MYER'S July-year profit conformed with this year's general earnings season template, and chief executive Bernie Brookes' refusal to say what the retailer is likely to earn in the new financial year conformed, too.
June-year profit results were in the main as good or better than expected - on the final count, 43 per cent beat Goldman Sachs' profit estimates and only 20 per cent fell short, for example, the best performance since the global crisis erupted. Guidance for the new financial year was weak to non-existent, however: Goldman analysts downgraded current year earnings estimates for 48 per cent of the companies they cover.
Myer predicted a July-year profit decline of no more than 10 per cent until May 23 this year, and then responded to tough trading conditions by downgrading its guidance to a potential drop in earnings of up to 15 per cent.
It announced a 14.3 per cent profit decline yesterday, and said that it had been posting sales gains since the end of its third quarter. There was no guidance given for the new financial year, and while the market reacted negatively to that, the reality is that everyone is in the same big binary boat.
Central banks and political leaders in Europe, the US and China will either head off a resumption of the global crisis that would begin with a meltdown of some kind in Europe, or they will not. The markets will either tank if the crisis flares, or they will grind upward as crisis is averted, and the tedious process of debt deleveraging in Europe and the US continues. Business and household consumers will either shelter from the storm or emerge from their bunkers early next year, blink in the daylight, and start spending more.
The signs that Europe's cot cases will be given the oxygen they need to repair themselves are growing as European Central Bank President Mario Draghi's ''do what it takes'' plan takes shape, and the odds on a continuing ''risk off'' market rally are improving. Decisions the US Federal Reserve announces this morning after its two-day meeting are the next markers on that road.
Where it all goes is not yet entirely clear, however, and guidance from companies will be guarded until it is. In the meantime, they are adjusting to life where top-line revenue growth is slow, by focusing on their cost of doing business. It is a cost-out world, for just about everyone: Myer, its retail competitors, the banks, manufacturers, and the miners too, since commodity price falls began to outstrip volume increases.
All the miners including BHP and Rio are looking to cut costs and preserve cash, but Fortescue Metals Group's 14 per cent share-price nosedive late yesterday on news that the iron ore miner is asking its banks to ignore potential debt covenant breaches underlines that highly geared companies are most exposed to top-line revenue erosion.
If Fortescue breaches its covenants it will need waivers to continue to draw down funds, and would have to consider a deeply discounted share issue if drawdowns are interrupted. Negotiations with the banks also complicate Bank of America Merrill Lynch's attempt to syndicate a two-part $1.5 billion debt facility it underwrote for Fortescue at the beginning of August.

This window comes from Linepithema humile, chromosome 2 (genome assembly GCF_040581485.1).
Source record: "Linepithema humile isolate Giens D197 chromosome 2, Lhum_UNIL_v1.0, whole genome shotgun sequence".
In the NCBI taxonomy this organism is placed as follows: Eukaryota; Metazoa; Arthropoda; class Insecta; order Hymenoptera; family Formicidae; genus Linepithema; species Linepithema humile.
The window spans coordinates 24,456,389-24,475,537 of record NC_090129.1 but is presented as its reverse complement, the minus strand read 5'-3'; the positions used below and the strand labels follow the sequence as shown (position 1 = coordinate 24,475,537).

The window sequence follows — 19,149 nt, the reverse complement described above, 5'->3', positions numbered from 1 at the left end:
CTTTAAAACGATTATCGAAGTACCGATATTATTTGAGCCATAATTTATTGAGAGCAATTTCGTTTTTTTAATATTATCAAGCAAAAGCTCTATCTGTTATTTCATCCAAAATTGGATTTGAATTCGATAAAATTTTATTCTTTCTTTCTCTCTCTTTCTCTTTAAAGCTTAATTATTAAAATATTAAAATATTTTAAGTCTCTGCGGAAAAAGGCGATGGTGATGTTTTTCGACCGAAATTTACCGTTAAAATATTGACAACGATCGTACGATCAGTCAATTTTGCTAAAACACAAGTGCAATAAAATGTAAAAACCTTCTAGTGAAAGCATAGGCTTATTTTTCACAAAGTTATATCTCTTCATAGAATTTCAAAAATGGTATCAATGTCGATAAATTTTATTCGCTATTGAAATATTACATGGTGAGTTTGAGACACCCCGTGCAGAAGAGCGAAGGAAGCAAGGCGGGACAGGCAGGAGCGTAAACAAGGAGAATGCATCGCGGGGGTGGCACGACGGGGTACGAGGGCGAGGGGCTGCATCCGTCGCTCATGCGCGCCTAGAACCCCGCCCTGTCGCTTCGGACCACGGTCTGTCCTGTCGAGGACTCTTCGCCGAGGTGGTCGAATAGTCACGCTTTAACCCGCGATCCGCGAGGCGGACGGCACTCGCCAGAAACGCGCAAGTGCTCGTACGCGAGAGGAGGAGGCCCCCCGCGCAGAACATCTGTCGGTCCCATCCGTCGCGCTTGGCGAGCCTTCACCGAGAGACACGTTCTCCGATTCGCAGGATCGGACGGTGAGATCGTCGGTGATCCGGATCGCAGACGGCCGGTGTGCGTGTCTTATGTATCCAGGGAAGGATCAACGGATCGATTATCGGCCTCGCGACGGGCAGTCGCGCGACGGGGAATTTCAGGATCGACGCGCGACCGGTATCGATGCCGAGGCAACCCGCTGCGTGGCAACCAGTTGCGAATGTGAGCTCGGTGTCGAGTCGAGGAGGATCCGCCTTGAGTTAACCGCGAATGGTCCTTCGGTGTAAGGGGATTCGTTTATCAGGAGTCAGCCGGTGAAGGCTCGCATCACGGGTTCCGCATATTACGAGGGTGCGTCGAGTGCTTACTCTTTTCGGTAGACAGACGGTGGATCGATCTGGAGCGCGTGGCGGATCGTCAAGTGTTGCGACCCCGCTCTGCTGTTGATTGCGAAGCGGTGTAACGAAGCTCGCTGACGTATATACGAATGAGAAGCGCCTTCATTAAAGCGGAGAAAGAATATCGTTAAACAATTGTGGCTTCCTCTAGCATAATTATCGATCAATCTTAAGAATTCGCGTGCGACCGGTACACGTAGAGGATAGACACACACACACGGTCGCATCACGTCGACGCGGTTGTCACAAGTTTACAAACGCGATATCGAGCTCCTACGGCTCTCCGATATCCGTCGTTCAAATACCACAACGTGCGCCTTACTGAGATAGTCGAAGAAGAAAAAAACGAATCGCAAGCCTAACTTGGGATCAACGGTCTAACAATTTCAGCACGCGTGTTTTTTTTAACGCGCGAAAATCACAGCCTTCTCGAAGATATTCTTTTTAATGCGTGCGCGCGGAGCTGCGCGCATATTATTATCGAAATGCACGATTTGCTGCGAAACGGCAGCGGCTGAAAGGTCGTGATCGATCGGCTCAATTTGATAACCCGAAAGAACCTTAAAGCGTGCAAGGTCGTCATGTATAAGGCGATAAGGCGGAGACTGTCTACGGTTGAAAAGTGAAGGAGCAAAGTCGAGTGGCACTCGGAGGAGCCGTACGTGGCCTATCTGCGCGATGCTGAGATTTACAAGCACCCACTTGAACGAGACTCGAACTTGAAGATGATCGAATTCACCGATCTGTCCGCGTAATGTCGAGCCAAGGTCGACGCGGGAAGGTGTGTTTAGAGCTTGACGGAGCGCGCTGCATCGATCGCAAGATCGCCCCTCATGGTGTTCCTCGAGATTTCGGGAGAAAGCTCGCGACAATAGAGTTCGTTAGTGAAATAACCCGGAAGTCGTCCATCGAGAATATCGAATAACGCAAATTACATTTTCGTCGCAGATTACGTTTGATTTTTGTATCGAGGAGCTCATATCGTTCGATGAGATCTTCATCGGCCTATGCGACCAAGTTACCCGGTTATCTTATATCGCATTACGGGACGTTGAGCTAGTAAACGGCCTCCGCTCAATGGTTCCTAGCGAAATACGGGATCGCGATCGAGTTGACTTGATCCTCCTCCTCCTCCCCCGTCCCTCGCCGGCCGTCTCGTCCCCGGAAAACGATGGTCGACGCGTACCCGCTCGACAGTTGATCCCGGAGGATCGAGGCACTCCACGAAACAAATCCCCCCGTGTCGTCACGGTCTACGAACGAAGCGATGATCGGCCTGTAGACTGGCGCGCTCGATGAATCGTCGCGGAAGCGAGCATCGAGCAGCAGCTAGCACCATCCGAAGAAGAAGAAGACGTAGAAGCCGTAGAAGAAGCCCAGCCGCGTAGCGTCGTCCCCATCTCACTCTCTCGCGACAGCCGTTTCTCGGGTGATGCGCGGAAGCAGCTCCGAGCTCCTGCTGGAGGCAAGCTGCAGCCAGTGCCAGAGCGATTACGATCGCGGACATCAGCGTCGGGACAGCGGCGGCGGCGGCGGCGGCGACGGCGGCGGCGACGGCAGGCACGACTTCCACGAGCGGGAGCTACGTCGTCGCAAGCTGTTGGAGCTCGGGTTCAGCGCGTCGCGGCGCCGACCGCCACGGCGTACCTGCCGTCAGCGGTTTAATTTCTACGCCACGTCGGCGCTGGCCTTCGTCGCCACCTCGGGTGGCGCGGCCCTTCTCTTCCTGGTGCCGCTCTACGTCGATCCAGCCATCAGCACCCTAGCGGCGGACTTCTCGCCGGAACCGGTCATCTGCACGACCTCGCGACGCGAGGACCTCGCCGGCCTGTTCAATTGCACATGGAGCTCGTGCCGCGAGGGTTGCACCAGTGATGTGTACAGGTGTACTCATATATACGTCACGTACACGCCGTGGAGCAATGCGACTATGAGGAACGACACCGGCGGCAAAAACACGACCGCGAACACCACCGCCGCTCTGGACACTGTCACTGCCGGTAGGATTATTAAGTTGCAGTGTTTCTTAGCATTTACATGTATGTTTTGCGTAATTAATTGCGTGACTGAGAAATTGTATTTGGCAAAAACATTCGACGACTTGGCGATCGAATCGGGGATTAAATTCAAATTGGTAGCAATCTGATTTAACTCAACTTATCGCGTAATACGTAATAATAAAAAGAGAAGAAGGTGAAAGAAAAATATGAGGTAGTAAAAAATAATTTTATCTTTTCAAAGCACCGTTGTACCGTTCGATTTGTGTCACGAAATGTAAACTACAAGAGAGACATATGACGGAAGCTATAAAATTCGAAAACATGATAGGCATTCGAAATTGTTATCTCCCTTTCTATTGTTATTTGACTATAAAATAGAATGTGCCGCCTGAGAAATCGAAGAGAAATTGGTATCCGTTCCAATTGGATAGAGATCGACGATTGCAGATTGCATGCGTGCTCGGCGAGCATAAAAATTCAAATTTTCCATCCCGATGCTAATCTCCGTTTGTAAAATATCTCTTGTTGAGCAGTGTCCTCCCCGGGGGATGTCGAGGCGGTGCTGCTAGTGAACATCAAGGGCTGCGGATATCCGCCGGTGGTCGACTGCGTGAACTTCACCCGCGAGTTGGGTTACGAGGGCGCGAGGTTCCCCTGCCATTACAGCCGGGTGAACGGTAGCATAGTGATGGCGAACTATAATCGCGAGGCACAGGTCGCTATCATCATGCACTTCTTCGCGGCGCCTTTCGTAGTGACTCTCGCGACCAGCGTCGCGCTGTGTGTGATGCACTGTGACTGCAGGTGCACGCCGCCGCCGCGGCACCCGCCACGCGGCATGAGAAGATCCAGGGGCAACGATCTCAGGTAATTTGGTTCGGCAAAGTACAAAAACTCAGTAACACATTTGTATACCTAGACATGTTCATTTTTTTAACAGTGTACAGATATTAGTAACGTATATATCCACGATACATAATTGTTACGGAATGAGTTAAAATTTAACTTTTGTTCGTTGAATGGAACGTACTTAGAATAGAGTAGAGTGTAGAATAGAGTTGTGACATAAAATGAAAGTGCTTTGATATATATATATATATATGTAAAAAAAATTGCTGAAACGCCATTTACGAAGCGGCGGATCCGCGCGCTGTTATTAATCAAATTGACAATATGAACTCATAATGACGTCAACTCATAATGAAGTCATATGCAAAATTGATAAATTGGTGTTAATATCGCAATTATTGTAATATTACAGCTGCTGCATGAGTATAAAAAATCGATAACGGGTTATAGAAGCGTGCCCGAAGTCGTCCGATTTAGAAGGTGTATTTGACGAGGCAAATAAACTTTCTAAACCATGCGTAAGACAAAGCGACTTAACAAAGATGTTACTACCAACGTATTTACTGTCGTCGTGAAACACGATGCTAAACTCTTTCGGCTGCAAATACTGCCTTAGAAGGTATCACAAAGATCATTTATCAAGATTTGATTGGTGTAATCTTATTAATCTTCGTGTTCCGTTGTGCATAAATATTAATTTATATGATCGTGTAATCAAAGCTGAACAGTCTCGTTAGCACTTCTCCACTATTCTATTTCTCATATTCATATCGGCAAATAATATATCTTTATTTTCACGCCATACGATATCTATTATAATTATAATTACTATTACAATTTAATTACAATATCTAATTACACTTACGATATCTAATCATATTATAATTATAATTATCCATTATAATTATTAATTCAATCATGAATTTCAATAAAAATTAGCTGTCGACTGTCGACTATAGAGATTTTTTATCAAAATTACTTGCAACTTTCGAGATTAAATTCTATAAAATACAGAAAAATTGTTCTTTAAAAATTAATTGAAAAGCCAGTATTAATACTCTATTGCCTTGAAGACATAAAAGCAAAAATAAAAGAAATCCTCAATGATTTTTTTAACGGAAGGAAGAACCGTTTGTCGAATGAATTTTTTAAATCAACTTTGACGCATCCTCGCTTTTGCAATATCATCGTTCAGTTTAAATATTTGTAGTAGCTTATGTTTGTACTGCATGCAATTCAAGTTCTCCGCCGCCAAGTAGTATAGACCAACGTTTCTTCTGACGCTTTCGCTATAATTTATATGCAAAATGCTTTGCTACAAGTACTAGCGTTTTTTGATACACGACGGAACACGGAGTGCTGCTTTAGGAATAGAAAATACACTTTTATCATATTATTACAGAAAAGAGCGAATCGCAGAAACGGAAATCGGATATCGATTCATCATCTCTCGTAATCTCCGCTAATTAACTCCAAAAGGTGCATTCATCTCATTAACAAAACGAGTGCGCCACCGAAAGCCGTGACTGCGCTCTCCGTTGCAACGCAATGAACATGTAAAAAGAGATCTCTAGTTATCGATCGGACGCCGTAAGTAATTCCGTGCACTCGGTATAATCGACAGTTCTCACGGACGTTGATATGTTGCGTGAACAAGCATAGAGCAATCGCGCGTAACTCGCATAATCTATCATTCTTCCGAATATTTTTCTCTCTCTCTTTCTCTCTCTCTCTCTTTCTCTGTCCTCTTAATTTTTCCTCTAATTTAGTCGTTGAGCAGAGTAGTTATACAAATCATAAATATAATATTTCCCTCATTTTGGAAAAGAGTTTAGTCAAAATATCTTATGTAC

Brookes is certainly sweating his retail assets. Myer's sales were down 2 per cent on a same-store basis to $3.1 billion in the July year, but operating gross profit rose by 1.3 per cent to $1.29 billion, and by 3.7 per cent in the second half, as Myer stopped selling low-margin merchandise and shifted selling space and resources to higher-margin lines including its ''Myer-Exclusive'' brands. Exclusive brands sales rose 5.5 per cent during the year, and their share of total sales increased from 17.6 per cent to 19 per cent.
Brookes spent $26 million during the year to boost service levels on the shop floor, and pointed out yesterday that the additional spend on ''customer-facing wages'' was basically the same as the drop in net profit, from $163 million to $139.3 million.
It was not an optional outlay, however. Like all big retailers, Myer is building an online presence, but even after doubling in 2011-12, Myer's online sales represent less than 1 per cent of total revenue.
Brookes admitted yesterday that the Australian retailers were late movers online.
He says, however, that online sales growth is accelerating as Myer brings its online sites up to speed and boosts its hit and click inventory. The number of items available for sale online has doubled to 30,000 in the past month as part of a site relaunch, and Brookes says the plan to boost online sales to 10 per cent of total sales in five years is unchanged.
Online needs, however, to be not only a business in its own right, but one that is integrated with the bricks and mortar. The bricks and mortar stores will become lower-volume, higher-margin and more service-intensive businesses over the longer term as that occurs, and service intensity will need to rise.
One thing for investors to watch is whether growth in sales from here on pressures Myer's profitability.
The retailer's cost of doing business rose 4.6 per cent during the year, and its profit before interest and tax was down from 8.2¢ in the sales dollar to 7.4¢. That is acceptable while Brookes is spending money to establish the new hybrid selling platform, but in the medium term those ratios need to recover: a resumption of stronger consumer demand would be a welcome assist, but it is not something the retailers themselves can deliver.